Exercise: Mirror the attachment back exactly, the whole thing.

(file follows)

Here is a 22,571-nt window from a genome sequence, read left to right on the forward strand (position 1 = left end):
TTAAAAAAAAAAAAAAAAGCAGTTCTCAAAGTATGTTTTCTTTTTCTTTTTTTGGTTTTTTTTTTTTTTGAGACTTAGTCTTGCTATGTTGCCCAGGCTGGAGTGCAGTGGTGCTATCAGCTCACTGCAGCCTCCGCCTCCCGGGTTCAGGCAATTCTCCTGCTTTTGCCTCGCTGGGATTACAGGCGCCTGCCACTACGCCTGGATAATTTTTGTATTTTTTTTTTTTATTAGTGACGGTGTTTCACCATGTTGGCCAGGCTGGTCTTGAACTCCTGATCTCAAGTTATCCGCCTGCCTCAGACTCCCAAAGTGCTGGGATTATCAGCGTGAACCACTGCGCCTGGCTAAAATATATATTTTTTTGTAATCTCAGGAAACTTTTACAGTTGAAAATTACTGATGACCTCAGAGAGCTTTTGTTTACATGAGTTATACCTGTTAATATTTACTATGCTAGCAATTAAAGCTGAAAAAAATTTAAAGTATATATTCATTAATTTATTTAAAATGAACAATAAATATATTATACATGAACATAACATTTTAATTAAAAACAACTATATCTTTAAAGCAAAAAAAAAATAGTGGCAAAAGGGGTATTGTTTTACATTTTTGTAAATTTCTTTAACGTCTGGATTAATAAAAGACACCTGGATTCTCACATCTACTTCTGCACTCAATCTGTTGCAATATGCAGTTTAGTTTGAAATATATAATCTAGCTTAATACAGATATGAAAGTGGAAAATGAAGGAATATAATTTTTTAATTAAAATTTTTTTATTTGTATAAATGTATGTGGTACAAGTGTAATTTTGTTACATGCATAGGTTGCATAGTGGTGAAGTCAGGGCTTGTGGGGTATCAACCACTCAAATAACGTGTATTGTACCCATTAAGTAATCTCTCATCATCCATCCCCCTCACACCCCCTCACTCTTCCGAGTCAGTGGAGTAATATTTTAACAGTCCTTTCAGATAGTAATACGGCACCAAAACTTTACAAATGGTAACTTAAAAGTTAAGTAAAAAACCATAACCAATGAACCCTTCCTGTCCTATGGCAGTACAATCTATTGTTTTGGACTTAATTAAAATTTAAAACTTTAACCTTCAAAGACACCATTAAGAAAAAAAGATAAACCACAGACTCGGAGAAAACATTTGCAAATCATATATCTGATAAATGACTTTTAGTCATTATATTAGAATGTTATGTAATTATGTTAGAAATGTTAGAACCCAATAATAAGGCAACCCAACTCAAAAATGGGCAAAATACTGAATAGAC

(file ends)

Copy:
Here is a 22,571-nt window from a genome sequence, read left to right on the forward strand (position 1 = left end):
TTAAAAAAAAAAAAAAAAGCAGTTCTCAAAGTATGTTTTCTTTTTCTTTTTTTGGTTTTTTTTTTTTTTGAGACTTAGTCTTGCTATGTTGCCCAGGCTGGAGTGCAGTGGTGCTATCAGCTCACTGCAGCCTCCGCCTCCCGGGTTCAGGCAATTCTCCTGCTTTTGCCTCGCTGGGATTACAGGCGCCTGCCACTACGCCTGGATAATTTTTGTATTTTTTTTTTTTATTAGTGACGGTGTTTCACCATGTTGGCCAGGCTGGTCTTGAACTCCTGATCTCAAGTTATCCGCCTGCCTCAGACTCCCAAAGTGCTGGGATTATCAGCGTGAACCACTGCGCCTGGCTAAAATATATATTTTTTTGTAATCTCAGGAAACTTTTACAGTTGAAAATTACTGATGACCTCAGAGAGCTTTTGTTTACATGAGTTATACCTGTTAATATTTACTATGCTAGCAATTAAAGCTGAAAAAAATTTAAAGTATATATTCATTAATTTATTTAAAATGAACAATAAATATATTATACATGAACATAACATTTTAATTAAAAACAACTATATCTTTAAAGCAAAAAAAAAATAGTGGCAAAAGGGGTATTGTTTTACATTTTTGTAAATTTCTTTAACGTCTGGATTAATAAAAGACACCTGGATTCTCACATCTACTTCTGCACTCAATCTGTTGCAATATGCAGTTTAGTTTGAAATATATAATCTAGCTTAATACAGATATGAAAGTGGAAAATGAAGGAATATAATTTTTTAATTAAAATTTTTTTATTTGTATAAATGTATGTGGTACAAGTGTAATTTTGTTACATGCATAGGTTGCATAGTGGTGAAGTCAGGGCTTGTGGGGTATCAACCACTCAAATAACGTGTATTGTACCCATTAAGTAATCTCTCATCATCCATCCCCCTCACACCCCCTCACTCTTCCGAGTCAGTGGAGTAATATTTTAACAGTCCTTTCAGATAGTAATACGGCACCAAAACTTTACAAATGGTAACTTAAAAGTTAAGTAAAAAACCATAACCAATGAACCCTTCCTGTCCTATGGCAGTACAATCTATTGTTTTGGACTTAATTAAAATTTAAAACTTTAACCTTCAAAGACACCATTAAGAAAAAAAGATAAACCACAGACTCGGAGAAAACATTTGCAAATCATATATCTGATAAATGACTTTTAGTCATTATATTAGAATGTTATGTAATTATGTTAGAAATGTTAGAACCCAATAATAAGGCAACCCAACTCAAAAATGGGCAAAATACTGAATAGAC